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Edwards: COVID numbers aren't good

Will update on COVID-19 response in Louisiana
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Posted at 9:37 AM, Jan 06, 2021

Louisiana's COVID numbers are not good, Gov. John Bel Edwards said today during his weekly press briefing.

Today, the highest number of new cases was reported for the state since the pandemic began, he said.

"We are at record highs today, again," he said. "We have the highest number of daily cases as at any point in the pandemic."

The percent positive was about 18 percent, which tells you that community spread "is a real issue right now in the state of Louisiana." The hospitalization number today also is higher than any other day in during the pandemic, he said.

"We're very much on a trajectory of increased positives, increased cases, increased hospitalizations that directly threatens our ability to deliver life-saving care in our hospitals," he said. "We are not imminent in terms of resorting to crisis care, but clearly if we stay on this trajectory over time that will happen. I appeal to the people of Louisiana to take stock of where we are.... and do what is necessary. Do what we have to, and do what we know works. Engage in those mitigation measures religiously. Mask. Distance. Wash your hands. Stay home when you are sick."

There are problems now with high numbers of non-COVID patients in hospitals, and with doctors and nurses who have COVID themselves and can't work.

"We are in a very difficult place, and it doesn't do any good to sugar-coat this and pretend it's not real. I assure you, this is real," Edwards said. "There's more COVID in our state than ever before, and we have no reason to believe we've seen the full impact of all the Christmas travel and activities and gatherings, and coming behind that is New Year's. We can't undo what was done yesterday, but what we can do is focus on what we can do today to make sure that, as soon as possible, we get to a better place."

We all have to work to flatten the curve, he said.

"Again, I'm appealing to the people of Louisiana to, even if you don't like them, and I suspect nobody really likes them, practice the mitigation measures that we know work. Frankly, they're not that damned onerous. Put a mask on," he said. "You owe it to your family. You owe it to the community. You owe it to those healthcare workers. Even if you're not concerned about yourself. Let's all do better."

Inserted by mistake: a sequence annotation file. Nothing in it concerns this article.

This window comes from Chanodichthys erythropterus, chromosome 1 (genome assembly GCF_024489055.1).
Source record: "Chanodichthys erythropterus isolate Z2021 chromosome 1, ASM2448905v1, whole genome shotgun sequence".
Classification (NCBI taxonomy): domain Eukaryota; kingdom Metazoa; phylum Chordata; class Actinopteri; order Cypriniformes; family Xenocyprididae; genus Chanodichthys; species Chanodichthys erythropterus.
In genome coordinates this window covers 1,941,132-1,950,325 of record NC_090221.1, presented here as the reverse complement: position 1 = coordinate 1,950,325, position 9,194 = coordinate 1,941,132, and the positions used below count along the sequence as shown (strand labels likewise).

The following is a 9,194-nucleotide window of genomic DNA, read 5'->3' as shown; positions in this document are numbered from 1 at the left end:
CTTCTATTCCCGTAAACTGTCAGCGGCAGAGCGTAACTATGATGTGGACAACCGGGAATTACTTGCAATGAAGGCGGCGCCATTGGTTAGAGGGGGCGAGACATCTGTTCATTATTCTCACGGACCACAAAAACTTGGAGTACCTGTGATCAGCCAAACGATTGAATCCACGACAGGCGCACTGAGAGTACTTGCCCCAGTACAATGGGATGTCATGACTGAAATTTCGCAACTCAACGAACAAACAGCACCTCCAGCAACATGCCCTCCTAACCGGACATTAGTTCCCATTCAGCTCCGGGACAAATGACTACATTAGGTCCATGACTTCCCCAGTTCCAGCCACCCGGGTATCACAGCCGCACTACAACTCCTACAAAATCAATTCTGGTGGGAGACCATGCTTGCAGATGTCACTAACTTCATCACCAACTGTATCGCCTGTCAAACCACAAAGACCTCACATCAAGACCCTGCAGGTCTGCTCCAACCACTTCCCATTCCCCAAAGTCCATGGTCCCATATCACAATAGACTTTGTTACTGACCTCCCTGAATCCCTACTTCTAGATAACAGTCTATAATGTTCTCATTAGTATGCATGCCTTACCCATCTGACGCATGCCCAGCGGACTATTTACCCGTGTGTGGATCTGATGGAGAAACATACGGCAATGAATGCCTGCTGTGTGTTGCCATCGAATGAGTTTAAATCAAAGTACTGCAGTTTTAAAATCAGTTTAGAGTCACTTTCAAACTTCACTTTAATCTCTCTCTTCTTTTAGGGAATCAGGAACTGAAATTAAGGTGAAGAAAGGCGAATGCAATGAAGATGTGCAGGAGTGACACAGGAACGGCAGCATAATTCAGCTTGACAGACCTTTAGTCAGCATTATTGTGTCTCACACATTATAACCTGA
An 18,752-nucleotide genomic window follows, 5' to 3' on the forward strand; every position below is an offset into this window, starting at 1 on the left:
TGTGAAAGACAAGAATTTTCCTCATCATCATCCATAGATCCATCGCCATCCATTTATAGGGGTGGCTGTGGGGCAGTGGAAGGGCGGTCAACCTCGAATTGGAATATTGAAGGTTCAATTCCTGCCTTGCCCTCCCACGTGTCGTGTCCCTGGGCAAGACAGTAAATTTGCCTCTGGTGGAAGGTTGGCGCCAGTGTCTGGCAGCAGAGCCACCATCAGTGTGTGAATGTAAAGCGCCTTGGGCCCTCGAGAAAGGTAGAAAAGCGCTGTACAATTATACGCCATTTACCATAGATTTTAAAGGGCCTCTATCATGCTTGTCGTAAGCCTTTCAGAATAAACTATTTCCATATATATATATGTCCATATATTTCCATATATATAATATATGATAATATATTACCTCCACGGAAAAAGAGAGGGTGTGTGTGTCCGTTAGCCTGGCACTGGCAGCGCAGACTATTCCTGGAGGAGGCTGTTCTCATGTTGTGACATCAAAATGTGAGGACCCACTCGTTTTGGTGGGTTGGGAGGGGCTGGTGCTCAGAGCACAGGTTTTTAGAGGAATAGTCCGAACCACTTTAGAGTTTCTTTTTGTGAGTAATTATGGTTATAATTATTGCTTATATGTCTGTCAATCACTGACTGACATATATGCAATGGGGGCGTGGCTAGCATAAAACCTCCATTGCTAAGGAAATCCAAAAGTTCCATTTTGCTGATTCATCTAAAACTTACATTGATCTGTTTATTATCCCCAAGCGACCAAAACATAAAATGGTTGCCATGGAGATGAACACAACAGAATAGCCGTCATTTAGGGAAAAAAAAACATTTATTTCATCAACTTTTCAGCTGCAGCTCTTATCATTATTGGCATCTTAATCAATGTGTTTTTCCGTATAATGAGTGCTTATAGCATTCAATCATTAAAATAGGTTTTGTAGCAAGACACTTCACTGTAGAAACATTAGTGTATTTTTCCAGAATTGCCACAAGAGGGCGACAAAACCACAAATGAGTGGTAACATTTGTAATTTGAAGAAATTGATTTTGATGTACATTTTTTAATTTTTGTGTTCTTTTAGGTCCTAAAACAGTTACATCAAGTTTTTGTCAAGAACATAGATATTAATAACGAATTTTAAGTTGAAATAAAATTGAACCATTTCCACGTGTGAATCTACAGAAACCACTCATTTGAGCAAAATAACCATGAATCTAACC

Edwards said the state is trying to set up a good infrastructure for citizens to get their vaccinations, so that when we get more vaccine we're ready. The vaccine should bring a sense of hope to everyone, he said, but we also have to be realistic about where we are with that.

"We're months away from having enough vaccine administered to make a dent in what is our current problem. The mask remains the most effective tool we have at our disposal," he said.

This week is the first step, he said.

"We are trying to make vaccine available to more people in more places as we move forward. We want to get the infrastructure right, so as we move forward more people can get vaccinated," Edwards said. "We are gratified at demand we're seeing, and it appears that there is growing demand for it, and reduced vaccine hesitancy and that's warranted because it's safe and it's effective. And, listen, we're not going to put this pandemic behind us until enough of our population is vaccinated."

Edwards commented briefly on the unrest in the nation's capitol.

"Based on things happening around the country, we're off to a pretty bad start," Edwards said of the new year. "It's sad, tragic, regrettable what's happening in Washington right now. I hope leaders of all parties will call for calm right now."

He also said he had signed orders calling special elections for two of Louisiana's congressional seats. For Cedric Richmond's seat, who has resigned to take a post with the Biden Administration, and for Luke Letlow's seat. Letlow was elected but died of COVID before he was sworn in. The elections will be held this spring, he said.

The governor also offered his congratulations to Alabama wide receiver Devonta Smith, who won the Heisman Trophy. He's a native of Amite, which is also Edwards' hometown.

During the briefing Edwards will speak about the COVID-19 response in the state. Last week, Edwards announced a new tier of residents who would be eligible to receive the vaccine. On Monday, pharmacies began distributing limited doses to the vaccine.

The vaccines will be available only for those in Phase 1B, Tier One:

  • People who are 70 years of age and above;
  • Home health services patients and staff;
  • Ambulatory/outpatient health care personnel;
  • Residents, students and staff of schools of allied health; and
  • People being treated for end stage renal disease (patients on dialysis).

More doses are expected to be supplied within the coming weeks. During that press conference last week, Edwards also stated that front-line workers would be next to receive the vaccine, although he was not sure when that next phase would be ready for implementation. Phase 1B Tier One includes around 640,000 eligible people.

A breakdown of the priority list can be found here.

On Tuesday, The Louisiana Department of Health (LDH) announced that they would allow hospitals to administer any leftover vaccines they may have to anyone who is eligible to receive the vaccine.

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